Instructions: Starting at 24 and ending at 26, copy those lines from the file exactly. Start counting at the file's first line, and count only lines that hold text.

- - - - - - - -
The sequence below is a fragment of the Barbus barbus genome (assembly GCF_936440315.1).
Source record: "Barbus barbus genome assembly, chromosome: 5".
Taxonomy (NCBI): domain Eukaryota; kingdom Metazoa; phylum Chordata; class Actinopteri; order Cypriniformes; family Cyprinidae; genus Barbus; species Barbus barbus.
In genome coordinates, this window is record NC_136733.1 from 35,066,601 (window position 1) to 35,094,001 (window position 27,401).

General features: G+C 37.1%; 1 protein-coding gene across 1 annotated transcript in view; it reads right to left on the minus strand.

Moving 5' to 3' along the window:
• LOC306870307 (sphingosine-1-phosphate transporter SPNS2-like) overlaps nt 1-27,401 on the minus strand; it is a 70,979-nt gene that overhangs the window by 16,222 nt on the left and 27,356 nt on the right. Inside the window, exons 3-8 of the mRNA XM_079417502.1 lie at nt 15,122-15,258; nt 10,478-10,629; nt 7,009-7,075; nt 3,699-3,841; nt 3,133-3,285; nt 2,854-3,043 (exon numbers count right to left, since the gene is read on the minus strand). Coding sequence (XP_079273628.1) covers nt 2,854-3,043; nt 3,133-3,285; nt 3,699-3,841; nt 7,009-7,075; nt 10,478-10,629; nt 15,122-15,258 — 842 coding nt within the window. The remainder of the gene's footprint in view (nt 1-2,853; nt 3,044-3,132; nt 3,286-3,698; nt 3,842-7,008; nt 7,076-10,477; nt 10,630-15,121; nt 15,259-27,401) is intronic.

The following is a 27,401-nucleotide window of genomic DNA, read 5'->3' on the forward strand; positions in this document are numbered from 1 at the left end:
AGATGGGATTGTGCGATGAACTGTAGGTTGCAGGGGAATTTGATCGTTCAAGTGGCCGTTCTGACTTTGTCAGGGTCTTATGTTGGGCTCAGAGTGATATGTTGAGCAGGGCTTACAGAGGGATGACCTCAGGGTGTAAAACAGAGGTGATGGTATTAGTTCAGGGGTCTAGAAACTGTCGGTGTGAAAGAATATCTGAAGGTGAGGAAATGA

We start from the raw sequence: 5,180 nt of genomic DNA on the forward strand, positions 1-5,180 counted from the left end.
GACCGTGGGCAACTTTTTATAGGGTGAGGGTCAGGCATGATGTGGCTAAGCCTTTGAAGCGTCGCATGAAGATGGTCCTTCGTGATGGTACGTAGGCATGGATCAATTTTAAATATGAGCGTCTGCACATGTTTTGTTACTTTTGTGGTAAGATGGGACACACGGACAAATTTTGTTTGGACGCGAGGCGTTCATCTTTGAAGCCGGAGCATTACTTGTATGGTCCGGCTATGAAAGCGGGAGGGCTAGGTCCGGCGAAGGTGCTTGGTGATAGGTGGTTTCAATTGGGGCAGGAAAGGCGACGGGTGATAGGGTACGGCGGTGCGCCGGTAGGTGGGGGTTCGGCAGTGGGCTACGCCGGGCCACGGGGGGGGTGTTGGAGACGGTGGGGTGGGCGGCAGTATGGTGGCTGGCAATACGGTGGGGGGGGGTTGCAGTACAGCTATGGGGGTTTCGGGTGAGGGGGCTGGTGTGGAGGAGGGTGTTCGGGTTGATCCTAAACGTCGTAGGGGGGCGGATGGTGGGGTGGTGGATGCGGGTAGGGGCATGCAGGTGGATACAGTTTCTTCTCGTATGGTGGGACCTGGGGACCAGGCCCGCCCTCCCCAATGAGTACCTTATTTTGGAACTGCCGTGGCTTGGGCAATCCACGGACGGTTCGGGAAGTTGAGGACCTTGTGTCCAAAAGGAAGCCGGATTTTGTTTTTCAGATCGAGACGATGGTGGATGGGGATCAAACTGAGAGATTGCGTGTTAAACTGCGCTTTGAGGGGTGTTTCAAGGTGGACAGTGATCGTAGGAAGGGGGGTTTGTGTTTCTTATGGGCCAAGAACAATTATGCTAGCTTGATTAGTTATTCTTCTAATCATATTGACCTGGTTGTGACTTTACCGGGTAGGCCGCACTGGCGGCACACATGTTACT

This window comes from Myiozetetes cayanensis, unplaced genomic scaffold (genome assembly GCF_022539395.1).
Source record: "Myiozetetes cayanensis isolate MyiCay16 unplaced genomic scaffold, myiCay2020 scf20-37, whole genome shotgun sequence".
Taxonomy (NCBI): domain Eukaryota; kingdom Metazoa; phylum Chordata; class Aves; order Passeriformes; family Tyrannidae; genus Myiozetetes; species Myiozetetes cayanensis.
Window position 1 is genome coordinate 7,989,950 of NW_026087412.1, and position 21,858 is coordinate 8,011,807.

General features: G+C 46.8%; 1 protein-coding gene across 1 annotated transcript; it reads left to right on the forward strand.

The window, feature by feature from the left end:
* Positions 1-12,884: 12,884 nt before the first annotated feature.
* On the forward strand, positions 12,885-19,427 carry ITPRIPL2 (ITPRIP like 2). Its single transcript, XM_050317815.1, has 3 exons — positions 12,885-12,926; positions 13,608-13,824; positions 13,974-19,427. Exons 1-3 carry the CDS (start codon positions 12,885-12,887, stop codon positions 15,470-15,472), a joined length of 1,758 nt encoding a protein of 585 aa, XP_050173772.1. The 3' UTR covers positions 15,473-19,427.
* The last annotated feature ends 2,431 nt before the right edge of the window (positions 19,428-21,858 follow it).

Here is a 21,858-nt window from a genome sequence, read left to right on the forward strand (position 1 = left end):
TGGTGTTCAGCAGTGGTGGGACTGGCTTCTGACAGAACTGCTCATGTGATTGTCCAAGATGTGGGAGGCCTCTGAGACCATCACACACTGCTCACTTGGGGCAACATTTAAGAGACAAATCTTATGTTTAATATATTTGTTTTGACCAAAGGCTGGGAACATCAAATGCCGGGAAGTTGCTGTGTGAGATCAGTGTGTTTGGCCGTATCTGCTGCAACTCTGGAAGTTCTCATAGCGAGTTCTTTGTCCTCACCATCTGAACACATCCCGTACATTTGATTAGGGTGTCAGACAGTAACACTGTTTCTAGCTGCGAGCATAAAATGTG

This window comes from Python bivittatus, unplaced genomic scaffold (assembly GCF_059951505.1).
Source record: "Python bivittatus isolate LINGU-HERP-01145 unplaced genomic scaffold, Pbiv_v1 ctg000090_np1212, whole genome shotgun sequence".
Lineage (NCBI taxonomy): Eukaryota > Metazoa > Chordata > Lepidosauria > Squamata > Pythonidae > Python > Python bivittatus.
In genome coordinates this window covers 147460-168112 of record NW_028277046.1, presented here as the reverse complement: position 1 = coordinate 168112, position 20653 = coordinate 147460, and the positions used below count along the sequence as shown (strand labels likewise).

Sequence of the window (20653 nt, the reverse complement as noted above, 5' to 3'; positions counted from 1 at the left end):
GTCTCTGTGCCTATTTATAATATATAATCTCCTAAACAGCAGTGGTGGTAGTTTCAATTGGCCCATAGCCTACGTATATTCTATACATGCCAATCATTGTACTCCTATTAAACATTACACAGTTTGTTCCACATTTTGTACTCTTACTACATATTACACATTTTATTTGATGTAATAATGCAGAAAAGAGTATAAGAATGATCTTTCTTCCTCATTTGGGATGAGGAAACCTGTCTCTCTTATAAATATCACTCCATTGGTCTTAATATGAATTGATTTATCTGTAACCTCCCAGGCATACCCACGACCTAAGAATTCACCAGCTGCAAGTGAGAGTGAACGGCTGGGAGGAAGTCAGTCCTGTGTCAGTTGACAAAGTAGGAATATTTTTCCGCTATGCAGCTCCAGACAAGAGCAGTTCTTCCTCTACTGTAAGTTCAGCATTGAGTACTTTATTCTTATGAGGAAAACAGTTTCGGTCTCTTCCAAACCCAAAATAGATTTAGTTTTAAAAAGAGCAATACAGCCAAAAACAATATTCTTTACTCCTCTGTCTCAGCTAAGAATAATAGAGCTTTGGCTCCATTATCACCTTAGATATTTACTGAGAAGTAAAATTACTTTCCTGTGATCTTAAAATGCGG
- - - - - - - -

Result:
Source record: "Python bivittatus isolate LINGU-HERP-01145 unplaced genomic scaffold, Pbiv_v1 ctg000090_np1212, whole genome shotgun sequence".
Lineage (NCBI taxonomy): Eukaryota > Metazoa > Chordata > Lepidosauria > Squamata > Pythonidae > Python > Python bivittatus.
In genome coordinates this window covers 147460-168112 of record NW_028277046.1, presented here as the reverse complement: position 1 = coordinate 168112, position 20653 = coordinate 147460, and the positions used below count along the sequence as shown (strand labels likewise).